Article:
...continuing the Brazil week...

The Brazil feature began when I got an email pointing me towards some South American footballandmusic – in which all the songs actually originated from just person. The same time that I receive this mail I had just been looking through my collection of footie and music and saw this same name a few times too. This coincidence was no coincidence… or something… We need to tell the people about this.

» I was going to write and expand more about today’s subject, but werk elsewhere has meant that I don’t have the time, so I’m being lazyarse by copy&pasting the original message and calling it a guest post by Fredorrarci from Sport Is A TV Show.

Take it away sir:

I saw a couple of weeks ago that you posted the song from that Nike ad. That’s ‘Mas Que Nada’ by Sérgio Mendes (though the one in the ad is actually by Tamba Trio). It was written (and originally performed) by Jorge Ben:

Jorge Ben

(I’ll interject here to post an abridged bio):

“Born in Rio de Janeiro in 1940, Ben took up bossa nova guitar playing after hearing João Gilberto but found the style too complex to execute. This led to his developing his own approach to the bossa nova that focused on playing the guitar as one would a bass — his early recordings are in fact bass-less. His first big hit as a singer/songwriter came at the age of 23 with “Mas, Que Nada.” The song’s subtle bossa nova groove proved so seductive that it was quickly covered by a number of Brazilian artists, most successfully by Sergio Mendes…

…It was from the late ’60s to mid-’70s that Ben established himself as a songwriting force within Brazil. Over the next ten to 15 years he expanded his reach, with varying success, to Europe and America (he’s more popular in Europe than America). In 1989 he released the album Benjor, simultaneously announcing that he was changing his last name to Benjor*

- Extract from allmusic. Further reading for you at Wikipedia.

*The reason for that slight name change reportedly came about because of the music rights as a composer and he was concerned that royalties for his songs were being sent to George Benson and not him. I can’t remember where I read that now. Do your own googling to find the full story.

Anyways please continue Fred:

His original version (of Mas Que Nada) was written and recorded in 1963:

Jorge Ben » Jorge Ben – Mas Que Nada

Better than that, though, is another Jorge Ben song called ‘Ponta de Lança Africano (Umbabarauma)’, which is about a fictional footballer. (“Ponta de lança” literally means “point of the spear” and is a term used for an attacking midfielder.) I don’t want to oversell this or anything, but it’s one of the best things I’ve ever ever ever heard.

(He’s right you know):

Jorge Ben » Jorge Ben – Ponta de Lança Africano (Umbabarauma)

Ben is mad about football, basically, especially Flamengo.
(From Wikipedia):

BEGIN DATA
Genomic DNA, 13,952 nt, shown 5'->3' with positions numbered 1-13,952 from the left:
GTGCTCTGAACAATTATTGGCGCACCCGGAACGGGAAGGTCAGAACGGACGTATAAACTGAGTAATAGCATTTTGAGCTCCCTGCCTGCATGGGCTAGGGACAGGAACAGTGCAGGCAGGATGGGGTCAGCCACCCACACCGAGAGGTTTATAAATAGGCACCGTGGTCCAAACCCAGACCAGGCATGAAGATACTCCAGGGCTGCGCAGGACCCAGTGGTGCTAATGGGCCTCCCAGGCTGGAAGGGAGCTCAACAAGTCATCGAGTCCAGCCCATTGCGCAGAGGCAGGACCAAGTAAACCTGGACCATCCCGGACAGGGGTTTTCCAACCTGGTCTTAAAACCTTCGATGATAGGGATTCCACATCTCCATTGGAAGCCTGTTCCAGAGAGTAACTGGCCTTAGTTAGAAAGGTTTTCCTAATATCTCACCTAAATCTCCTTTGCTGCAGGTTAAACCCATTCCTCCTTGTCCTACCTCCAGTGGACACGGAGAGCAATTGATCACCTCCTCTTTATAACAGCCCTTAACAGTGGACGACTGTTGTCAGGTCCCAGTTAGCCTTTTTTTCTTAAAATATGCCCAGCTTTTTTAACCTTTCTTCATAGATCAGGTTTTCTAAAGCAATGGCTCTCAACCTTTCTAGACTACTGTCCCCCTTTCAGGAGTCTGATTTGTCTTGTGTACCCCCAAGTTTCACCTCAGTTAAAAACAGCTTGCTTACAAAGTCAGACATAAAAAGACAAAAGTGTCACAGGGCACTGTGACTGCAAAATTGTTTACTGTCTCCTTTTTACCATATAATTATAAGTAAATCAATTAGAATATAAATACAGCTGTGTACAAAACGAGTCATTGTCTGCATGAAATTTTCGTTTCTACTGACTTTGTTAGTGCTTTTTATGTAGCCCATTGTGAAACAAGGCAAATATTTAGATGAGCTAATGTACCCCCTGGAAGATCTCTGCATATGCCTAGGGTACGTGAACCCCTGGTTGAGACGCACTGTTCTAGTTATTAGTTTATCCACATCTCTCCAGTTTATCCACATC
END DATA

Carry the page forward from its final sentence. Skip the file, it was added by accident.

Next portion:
He is also a big fan of Clube de Regatas do Flamengo, a Brazilian football club, located in Rio de Janeiro, where Zico, Junior and Leandro are among former stars…. Flamengo’s crest also features in the cover of the 1969 album “Jorge Ben.

This is him singing the Flamengo club song:

Jorge Ben » Jorge Ben – Hino do Flamengo

Here’s ‘Camisa 10 Da Gávea’, all about Zico:

Zico » Jorge Ben – Camisa 10 Da Davea

There’s also ‘Fio Maravilha’ which is named after a footballer. The story behind it:

João Batista de Sales – better known as Fio Maravilha, is a former Brazilian football player. In Brazil he played for Flamengo, Paysandu Sport Club, CEUB, Desportiva and São Cristóvão. Later he moved to the United States, where he played for the New York Eagles, the Monte Belo Panthers and San Francisco Mercury.

He is perhaps most famous for the hit single “Fio Maravilha” that was written about him in 1972 by Jorge Ben. The musician attended a friendly game between Flamengo and Benfica in the Maracanã stadium. Fio Maravilha was left out of Flamengo’s starting lineup by coach Mário Zagallo, but after a chorus of fans demanded that he play, he was brought in as a substitute. After 33 minutes in the second half he scored the goal (“the goal of an angel”) that was immortalized in the song

Read the Full entry

Jorge Ben » Jorge Ben – Fio Maravilha

Live version

I want to close this one out for now… there is still lots of material from him, as Fredorrarci says, Jorge is mad about football… but for the moment here’s a closer:

» Jorge Ben – Cade O Penalty

  A postscript though with a shout out to Any Major Dude With Half A Heart who coincidently …ah that coincidence… posted a Football and Music-related song (featuring Jorge Ben once more) – a song which Rod Stewart ripped off and called his own. Seriously he did.

Oh there’s where I saw the George Benson thing.

3 Replies to “Jorge Ben Collected”

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